The organisation gave the warning in a statement signed by the WHO Nigeria Officer-in-Charge, Dr Clement Peter.
WHO issued the statement following a one-day health sensitisation programme held in Minna to flag-off field assessments of ASGM activities in Nigeria.
Peter said that although ASGM was a key source of income generation for many in the affected states, it was also the main source of the largest release of mercury emissions around the world.
He listed the states to include Niger, Osun, Zamfara, Kebbi, Katsina, Kaduna, Kwara, Borno, Kaduna, Jigawa and Yobe as well as the Federal Capital Territory (FCT).
“In March 2019, the Federal Ministry of Health (FMoH) and WHO identified some communities in the 12 states mentioned earlier as having the highest risk of poisoning from mercury as a result of ASGM.
“In Niger state for instance, many women have complained that the waters in the community are contaminated with strange substances.
“Hajiya Khadija Balama, a Community Leader from Galadima, Shiroro Local Government Area of Niger state, said they have noticed that the water has some strange particles and have since reported to the authorities.
Balama said “the taste of our water has drastically changed, the colour seems darker and the texture is thicker than usual.
“We are scared that this water can cause diseases and affect our livestock if care is not taken.
“Unknown to Hajiya Balama and the women in her community, the particles they describe are residues of mercury, popularly used in mining activities in Shiroro LGA, a very popular ASGM town in the state.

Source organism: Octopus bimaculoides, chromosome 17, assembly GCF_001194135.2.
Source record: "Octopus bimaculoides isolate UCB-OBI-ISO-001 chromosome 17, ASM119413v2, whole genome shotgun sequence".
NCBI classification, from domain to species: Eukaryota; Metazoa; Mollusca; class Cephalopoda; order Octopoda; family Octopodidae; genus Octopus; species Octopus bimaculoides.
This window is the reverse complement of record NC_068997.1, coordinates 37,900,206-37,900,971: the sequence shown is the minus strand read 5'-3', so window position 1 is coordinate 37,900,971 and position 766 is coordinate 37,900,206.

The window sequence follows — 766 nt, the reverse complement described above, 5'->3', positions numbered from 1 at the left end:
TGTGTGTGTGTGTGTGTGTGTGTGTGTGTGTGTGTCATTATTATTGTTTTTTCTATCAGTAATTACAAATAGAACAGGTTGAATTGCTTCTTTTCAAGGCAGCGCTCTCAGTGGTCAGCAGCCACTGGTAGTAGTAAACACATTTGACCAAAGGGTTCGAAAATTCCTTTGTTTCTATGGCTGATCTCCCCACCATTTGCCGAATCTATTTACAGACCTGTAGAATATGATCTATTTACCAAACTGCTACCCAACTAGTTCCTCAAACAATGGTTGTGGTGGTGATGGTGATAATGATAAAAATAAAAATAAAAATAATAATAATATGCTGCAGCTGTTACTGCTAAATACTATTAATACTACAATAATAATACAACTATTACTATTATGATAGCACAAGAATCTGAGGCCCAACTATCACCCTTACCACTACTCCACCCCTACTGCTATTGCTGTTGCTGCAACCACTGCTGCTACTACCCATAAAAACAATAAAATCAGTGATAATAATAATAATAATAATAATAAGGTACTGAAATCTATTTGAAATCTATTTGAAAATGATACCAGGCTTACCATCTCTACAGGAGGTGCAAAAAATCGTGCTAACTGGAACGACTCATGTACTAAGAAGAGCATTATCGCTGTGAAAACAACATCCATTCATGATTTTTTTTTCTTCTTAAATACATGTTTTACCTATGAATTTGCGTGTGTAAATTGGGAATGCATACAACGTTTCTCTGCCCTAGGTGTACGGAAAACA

“WHO is currently supporting FMoH to conduct the assessment in two states, namely, Niger and Osun in collaboration with the ministries of Environment, and Mines and Steel Development, Global Environment Facility (GEF), United Nations Industrial Development Organisation (UNIDO) and the Swiss Tropical Institute,” Peter said.
He said that in addition to the assessment in the two states, the organisation was also supporting the FMoH to build capacities of health workers on management of mercury poisoning and environmental health activities.
The WHO official said that these needed to be periodically carried out in order to monitor and reduce health risks of ASGM in the country.
Peter said that exposure to mercury posed very dangerous and toxic health effects on the nervous, digestive and immune systems, including sensitive organs such as the lungs, kidney, skin and eyes.
He said that it could also pose serious health threats to unborn babies and children under the age of five.
The WHO officer-in-charge assured that the organisation would continue to play its role of providing technical guidance to Nigeria on safe management of chemicals of public health importance.
He also assured that WHO would strengthen the capacity of the FMoH in the implementation of the provisions of the Minimata Conventions on Mercury.